BOOK REVIEW CONTEMPORARY FICTION BY FILIPINOS IN AMERICA Edited by Cecilia Manguerra Brainard Anvil Publishing, 1997, 254 pages MANOA, Vol. 13, No., 1, Silence to Light: Japan and the Shadows of War (Summer, 2001) pp. 201-203 by Harold Augenbraum Contemporary F iction by Filipinos in America.Edited by Cecilia Manguerra Brainard. In the United States, the Philippines has always been esteemed for its strategic importance while Filipino culture has been almost invisible.The truth is that the Philippines has a rich literary heritage, extending from the archipelago to the various other countries in which Filipinos have settled, including former colonial masters Spain and the United States.The writers who have made a name for themselves in the States-Carlos Bulosan, Bienvenido Santos, Linda Ty-Casper, Ninotchka Rosca, perhaps N ick Carbo, and certainly JessicaH agedorn - are few, though their writing is powerful and consistently good. The anthologies of Filipino and Filipino American writing published in the States have also appeared infrequently. F rancia's next contribution was 1996's Flippin' Filipinos on America, which he and Eric Gamalinda edited for the Asian American Writers' Workshop, based in New York. Cecilia Manguerra Brainard's 1993 anthology, F iction by Filipinos in America, was a low-budget collection published by New Day Publishers in Quezon City, Philippines. For it she collected a good cross-section of Filipino writers, from the little known to the more accomplished, producing a good introduction to Filipino writing in America.Contemporary Fiction by Filipinos in America, also published in the Philippines, covers some of the same grounds even of the twenty-five contributors were included in the earlier collection, though it is comforting to see Gonzalez and Ty-Casper again. Yet except for the hints of this situation in Gonzalez's story "Confessions of a Dawn P erson," and the migrant background in Alma Jill Dizon's promising "Bride," the stories in Contemporary Fiction by Filipinos in America focus little, if at all, on the history of the Filipino experience in the Philippines. Even in Brainard'cs ontribution, " Flip Gothic," in which an uncontrollable young woman on the verge of adulthood is sent by her family in the States to live with her grandmother in Manila, the national culture of the Philippines is subjugated to the household culture, and the homeland is affective, but amorphous. By pulling these personal, fictional quests together, the reader indeed comes away with a varied portrait of Filipinos in America, not the expression of dark causality present in the earlier generations of writers, such as Bulosan and Santos- those fantastic conjurors of Filipino America n literature - but of people cautiously settling into what they hope will be a comfortable position. The well-worn ground of the woman in a sanitarium is LindaT y-Casper's cenario in "Dark Star/Altered Seeds."F rom a lesser writer, the story might be stale, but Ty-Casper is so deft with language - a fact known to readers of literary magazines and the slim novels she has published with Readers International, Inc.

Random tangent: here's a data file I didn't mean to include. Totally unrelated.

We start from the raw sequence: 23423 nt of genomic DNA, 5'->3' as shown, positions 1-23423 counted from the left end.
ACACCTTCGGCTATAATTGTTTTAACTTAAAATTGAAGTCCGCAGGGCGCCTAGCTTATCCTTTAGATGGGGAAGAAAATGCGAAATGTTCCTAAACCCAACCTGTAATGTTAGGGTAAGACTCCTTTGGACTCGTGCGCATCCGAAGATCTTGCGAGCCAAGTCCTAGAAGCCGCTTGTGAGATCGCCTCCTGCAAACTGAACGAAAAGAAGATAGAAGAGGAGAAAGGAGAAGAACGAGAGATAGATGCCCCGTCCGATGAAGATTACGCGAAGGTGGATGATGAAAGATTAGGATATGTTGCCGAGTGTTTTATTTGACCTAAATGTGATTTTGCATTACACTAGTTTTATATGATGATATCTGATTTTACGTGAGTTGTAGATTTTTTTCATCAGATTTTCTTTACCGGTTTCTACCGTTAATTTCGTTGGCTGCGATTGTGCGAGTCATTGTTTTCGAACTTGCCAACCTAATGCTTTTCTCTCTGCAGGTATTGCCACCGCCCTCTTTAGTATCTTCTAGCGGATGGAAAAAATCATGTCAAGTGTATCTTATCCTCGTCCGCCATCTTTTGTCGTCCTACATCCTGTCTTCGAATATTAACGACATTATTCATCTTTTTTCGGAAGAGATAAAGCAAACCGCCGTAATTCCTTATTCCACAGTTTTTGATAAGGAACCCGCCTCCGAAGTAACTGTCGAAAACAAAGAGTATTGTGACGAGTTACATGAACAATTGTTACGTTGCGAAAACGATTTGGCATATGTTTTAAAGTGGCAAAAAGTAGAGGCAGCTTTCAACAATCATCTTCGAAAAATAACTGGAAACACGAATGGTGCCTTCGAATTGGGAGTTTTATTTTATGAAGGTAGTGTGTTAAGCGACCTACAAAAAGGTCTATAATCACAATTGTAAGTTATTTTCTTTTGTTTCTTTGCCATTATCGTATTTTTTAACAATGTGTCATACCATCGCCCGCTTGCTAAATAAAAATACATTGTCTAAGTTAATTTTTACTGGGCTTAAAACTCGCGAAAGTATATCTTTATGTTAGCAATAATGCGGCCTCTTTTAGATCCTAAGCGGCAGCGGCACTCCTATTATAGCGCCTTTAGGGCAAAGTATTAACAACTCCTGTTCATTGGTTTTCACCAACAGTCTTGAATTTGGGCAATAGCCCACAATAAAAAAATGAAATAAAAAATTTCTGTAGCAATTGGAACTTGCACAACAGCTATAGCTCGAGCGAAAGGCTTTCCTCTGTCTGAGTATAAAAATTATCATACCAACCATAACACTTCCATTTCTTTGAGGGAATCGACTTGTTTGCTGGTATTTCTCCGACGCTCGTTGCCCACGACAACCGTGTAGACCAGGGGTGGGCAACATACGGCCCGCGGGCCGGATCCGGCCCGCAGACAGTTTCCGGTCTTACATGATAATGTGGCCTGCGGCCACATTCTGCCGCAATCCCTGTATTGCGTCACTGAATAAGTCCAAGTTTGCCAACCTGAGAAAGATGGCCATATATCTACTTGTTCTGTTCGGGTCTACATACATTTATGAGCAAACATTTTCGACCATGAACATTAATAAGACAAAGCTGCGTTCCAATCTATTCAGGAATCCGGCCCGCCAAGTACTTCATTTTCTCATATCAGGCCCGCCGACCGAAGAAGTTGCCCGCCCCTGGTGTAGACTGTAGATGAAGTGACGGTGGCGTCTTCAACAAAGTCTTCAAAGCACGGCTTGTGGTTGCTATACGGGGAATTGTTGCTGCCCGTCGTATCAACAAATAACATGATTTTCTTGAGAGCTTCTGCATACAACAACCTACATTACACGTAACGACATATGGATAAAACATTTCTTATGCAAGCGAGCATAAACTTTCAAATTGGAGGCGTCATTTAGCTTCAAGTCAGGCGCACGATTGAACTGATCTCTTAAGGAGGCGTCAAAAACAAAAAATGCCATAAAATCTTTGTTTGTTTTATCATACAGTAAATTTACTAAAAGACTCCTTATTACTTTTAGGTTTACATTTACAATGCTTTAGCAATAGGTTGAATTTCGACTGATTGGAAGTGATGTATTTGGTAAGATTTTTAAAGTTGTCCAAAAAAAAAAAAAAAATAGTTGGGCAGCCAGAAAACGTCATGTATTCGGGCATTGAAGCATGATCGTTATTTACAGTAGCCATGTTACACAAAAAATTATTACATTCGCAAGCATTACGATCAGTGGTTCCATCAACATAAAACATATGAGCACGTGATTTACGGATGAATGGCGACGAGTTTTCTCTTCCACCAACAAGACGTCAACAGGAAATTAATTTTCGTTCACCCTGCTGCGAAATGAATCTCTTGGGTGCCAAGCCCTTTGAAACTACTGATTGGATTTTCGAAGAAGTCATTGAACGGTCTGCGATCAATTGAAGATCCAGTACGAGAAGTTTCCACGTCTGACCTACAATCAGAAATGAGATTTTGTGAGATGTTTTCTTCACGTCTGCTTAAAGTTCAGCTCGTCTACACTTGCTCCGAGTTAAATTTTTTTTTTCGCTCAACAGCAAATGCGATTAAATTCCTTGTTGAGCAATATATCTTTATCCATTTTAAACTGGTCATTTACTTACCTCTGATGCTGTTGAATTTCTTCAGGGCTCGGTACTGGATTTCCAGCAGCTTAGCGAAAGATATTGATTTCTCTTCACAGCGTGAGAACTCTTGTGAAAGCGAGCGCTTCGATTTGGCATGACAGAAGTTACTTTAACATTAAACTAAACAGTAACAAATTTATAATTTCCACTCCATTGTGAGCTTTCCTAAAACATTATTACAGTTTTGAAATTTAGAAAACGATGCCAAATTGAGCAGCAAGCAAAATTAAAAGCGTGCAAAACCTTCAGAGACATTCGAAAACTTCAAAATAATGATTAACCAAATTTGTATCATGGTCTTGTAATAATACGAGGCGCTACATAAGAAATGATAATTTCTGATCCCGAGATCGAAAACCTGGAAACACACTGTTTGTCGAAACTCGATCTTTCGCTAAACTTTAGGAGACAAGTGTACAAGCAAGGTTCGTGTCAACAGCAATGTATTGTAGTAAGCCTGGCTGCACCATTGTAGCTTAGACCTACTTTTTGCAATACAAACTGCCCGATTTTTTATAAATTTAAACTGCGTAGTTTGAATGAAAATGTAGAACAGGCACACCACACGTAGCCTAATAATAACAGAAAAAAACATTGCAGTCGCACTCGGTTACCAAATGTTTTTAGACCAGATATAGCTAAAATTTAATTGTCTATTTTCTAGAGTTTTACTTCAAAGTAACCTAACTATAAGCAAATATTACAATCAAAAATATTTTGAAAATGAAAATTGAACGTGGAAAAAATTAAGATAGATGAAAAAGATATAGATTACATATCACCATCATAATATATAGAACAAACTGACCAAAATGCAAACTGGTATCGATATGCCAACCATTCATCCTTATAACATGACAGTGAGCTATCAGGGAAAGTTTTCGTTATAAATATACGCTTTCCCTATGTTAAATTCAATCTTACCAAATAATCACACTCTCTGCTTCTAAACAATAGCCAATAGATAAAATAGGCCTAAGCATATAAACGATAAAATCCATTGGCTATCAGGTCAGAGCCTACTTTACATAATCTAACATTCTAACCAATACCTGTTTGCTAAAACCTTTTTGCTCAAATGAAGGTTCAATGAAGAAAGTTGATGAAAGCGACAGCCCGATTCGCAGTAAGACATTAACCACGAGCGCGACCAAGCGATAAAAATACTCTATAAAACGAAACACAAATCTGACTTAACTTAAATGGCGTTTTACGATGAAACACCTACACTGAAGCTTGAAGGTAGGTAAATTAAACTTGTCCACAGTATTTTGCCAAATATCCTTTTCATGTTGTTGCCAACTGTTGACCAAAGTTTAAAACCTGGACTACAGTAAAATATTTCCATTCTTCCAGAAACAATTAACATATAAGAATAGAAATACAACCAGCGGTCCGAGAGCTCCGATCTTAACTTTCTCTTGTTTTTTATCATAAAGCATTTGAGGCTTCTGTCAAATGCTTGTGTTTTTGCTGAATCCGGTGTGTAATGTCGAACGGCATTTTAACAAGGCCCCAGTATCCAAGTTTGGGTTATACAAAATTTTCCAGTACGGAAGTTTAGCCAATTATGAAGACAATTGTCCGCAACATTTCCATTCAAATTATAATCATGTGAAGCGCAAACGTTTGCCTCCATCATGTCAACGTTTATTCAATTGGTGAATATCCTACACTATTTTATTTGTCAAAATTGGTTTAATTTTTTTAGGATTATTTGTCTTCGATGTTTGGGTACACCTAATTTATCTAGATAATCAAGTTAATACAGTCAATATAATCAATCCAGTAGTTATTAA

Featuring expatriate and celebrated Filipino-American writers such as Fatima Lim-Wilson, Linda Ty-Casper, Luis Cabalquinto, Paulino Lim Jr., (among many others) and edited by Cecilia Manguerra-Brainard, the stories within this collection tread on the nostalgic, the painful, and the longing for one's homeland.